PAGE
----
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  • Writer's pictureKhin

๐Ÿ’•๐Ÿ‘ฉโ€โค๏ธโ€๐Ÿ‘จ Exploring The 5 Types of Couples and Their Unique Dynamics

Love is supposed to be easy they said, but what they didn't tell you is that true love takes work and commitment! ๐Ÿ’˜

1. Conflict-Avoidant Couples

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Conflict-avoidant couples navigate a delicate balance in their relationships as they value sidestepping conflicts to prioritise their shared interests.

This dynamic is particularly evident in places like Singapore, where cultural and societal influences emphasise harmony and conformity over creating conflict.

Examples of Conflict-Avoidant Couples:

๐Ÿ’™ Saying things like: "Let's not dwell on this issue. It's not worth arguing about. I don't want to upset you."

๐Ÿ’™ Downplaying or minimising disagreements to maintain peace.

How do you build a healthier relationship?

๐Ÿ‘‰ Work on healthy conflict resolution skills as active listening and compromise.

๐Ÿ‘‰ Practice empathy in your relationship to develop a more fulfilling bond.

๐Ÿ‘‰ Seek the guidance of a professional therapist for support if needed.

2. Volatile Couples

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Volatile couples embrace their fiery passion, thriving on debates laced with humour and amusement.

While some couples may learn to skilfully navigate conflict while allowing emotion to flow freely, others may argue in a harmful and destructive way and erode the trust and intimacy of the relationship.

Examples of Volatile Couples:

๐Ÿ’œ Saying things like: "We may argue, but it's because we care deeply about each other."

๐Ÿ’œ Making up quickly after fights and showing intense passion and affection.

How do you build a healthier relationship?

๐Ÿ‘‰ Learn how to argue constructively to avoid escalating conflicts too far.

๐Ÿ‘‰ Hone emotional intelligence and self-awareness in oneself.

3. Validating Couples

Photo Credit: Landon Akiyama

In the world of the validating couple, calmness and support reign supreme. Partners understand and appreciate each other's perspectives, showing unwavering empathy.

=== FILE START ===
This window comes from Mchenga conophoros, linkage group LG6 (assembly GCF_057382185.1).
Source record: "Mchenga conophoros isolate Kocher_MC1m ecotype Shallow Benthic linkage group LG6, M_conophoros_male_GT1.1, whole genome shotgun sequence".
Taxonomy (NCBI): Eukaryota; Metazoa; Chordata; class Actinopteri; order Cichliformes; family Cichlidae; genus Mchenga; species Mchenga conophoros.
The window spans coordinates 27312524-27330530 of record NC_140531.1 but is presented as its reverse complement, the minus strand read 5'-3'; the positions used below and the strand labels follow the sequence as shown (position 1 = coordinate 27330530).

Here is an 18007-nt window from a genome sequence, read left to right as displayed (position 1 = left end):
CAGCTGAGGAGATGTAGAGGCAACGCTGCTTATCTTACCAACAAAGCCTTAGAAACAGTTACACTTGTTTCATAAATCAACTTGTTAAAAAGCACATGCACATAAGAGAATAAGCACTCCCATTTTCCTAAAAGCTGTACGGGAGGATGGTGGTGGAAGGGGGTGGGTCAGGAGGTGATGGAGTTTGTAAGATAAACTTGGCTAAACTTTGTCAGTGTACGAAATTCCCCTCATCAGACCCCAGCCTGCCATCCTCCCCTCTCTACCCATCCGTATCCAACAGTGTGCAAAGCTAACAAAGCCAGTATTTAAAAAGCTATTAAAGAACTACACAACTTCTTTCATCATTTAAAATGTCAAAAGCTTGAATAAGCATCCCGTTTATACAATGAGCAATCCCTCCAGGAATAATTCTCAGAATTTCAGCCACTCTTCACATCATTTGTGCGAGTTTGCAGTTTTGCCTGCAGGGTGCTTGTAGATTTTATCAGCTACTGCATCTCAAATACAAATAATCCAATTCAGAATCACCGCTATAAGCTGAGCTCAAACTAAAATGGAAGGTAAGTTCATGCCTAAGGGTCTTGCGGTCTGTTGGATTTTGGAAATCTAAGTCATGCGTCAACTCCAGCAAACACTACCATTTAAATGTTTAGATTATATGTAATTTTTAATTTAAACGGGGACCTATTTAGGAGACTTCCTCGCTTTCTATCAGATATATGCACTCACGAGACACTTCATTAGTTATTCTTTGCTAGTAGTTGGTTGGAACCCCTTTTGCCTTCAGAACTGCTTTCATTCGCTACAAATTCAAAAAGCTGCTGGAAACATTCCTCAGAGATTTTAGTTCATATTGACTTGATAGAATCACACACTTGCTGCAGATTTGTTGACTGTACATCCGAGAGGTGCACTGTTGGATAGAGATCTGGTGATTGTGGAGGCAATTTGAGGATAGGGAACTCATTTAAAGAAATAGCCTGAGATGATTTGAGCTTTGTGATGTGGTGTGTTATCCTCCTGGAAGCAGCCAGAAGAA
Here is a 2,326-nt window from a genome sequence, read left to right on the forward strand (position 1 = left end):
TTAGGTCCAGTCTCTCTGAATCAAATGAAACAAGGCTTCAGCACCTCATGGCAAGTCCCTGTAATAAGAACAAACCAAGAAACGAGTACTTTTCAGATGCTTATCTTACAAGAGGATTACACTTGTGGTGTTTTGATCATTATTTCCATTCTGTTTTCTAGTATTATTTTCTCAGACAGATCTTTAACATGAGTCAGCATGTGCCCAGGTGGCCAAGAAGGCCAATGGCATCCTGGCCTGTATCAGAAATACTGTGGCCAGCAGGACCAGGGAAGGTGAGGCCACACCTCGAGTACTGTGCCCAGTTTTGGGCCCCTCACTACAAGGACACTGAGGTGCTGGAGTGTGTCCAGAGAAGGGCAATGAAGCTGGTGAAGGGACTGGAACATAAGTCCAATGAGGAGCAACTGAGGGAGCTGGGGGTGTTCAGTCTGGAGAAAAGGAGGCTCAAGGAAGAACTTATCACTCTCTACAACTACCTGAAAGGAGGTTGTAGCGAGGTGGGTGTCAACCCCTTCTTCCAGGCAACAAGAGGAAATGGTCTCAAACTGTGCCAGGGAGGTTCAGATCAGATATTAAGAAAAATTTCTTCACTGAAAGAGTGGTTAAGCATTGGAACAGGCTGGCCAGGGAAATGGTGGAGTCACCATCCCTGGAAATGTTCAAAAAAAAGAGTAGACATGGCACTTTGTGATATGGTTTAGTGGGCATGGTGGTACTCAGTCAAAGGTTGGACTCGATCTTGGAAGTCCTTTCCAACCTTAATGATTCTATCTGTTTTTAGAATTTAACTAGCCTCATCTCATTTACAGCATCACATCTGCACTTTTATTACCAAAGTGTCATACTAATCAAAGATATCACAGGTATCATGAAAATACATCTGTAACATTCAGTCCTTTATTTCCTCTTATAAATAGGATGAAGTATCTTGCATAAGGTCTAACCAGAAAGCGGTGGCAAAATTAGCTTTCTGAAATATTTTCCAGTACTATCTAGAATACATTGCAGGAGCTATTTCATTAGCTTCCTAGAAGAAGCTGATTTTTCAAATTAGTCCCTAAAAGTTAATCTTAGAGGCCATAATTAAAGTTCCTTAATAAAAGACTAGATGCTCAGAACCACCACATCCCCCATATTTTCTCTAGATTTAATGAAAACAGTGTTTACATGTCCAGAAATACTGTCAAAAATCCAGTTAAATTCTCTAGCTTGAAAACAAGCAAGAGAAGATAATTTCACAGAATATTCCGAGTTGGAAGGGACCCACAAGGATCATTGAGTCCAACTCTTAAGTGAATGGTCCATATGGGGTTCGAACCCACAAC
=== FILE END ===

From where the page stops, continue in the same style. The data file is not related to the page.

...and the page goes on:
The occasional conflict where partners can be stubborn is handled in an emotionally validating and respectful manner with an emphasis on compromise.

Examples of Validating Couples:

๐Ÿ’– Saying things like: "I understand why you feel that way, and your perspective is important to me."

๐Ÿ’– Expressing appreciation and admiration for each other regularly.

How do you maintain a healthy relationship?

๐Ÿ‘‰ Set healthy boundaries and openly communicate your emotional needs.

๐Ÿ‘‰ Learn how to give and receive constructive feedback.

4. Hostile Couples

Photo Credit: Power of Positivity

For the hostile couple, understanding and support are replaced by relentless criticism, defensiveness, and indifference.

These couples are quick to anger and dismissive of each other's feelings, indulging in negative behaviours that mercilessly destroy the foundation of an initially promising relationship.

Examples of Hostile Couples:

๐Ÿ’” Saying things like: "You never listen to me! You always think you're right!"

๐Ÿ’” Using contemptuous or disrespectful language towards each other.

How do you build a healthier relationship?

๐Ÿ‘‰ Learn how to communicate effectively and listen actively.

๐Ÿ‘‰ Regularly express gratitude for one another to develop empathy.

๐Ÿ‘‰ Seek the guidance of a professional therapist for support if needed.

5. Hostile-Detached Couples

Photo Credit: Couples' Institute

Hostile-detached couples are trapped in an intricate web of detachment, frustration, and loneliness.

Often, neither partner is willing to surrender to bridge the emotional distance and disconnection between them.

Examples of Hostile-Detached Couples:

๐Ÿ’” Saying things like: "I don't really care what you do. It's your life."

๐Ÿ’” Rarely engaging in meaningful conversations or emotional sharing.

How do you build a healthier relationship?

๐Ÿ‘‰ Build emotional intimacy by going on regular date nights and sharing hobbies.

๐Ÿ‘‰ Practice expressing appreciation regularly.

๐Ÿ‘‰ Attempt to share more with each other to build trust and safety.

This article is based on the work done by The Gottman Institute on the 5 types of couples. The three happy couple types (Conflict-Avoiding, Validating, and Volatile) were initially identified by Harold Raush in his influential book "Communication, Conflict, and Marriage." The two unhappy couple types (Hostile and Hostile-Detached) were later identified by The Gottman Institute through their research conducted at their Seattle-based Love Lab!

Use this work to learn how to make your relationship as strong as it should be! ๐Ÿ’•

with Love,

The Dateideas Team

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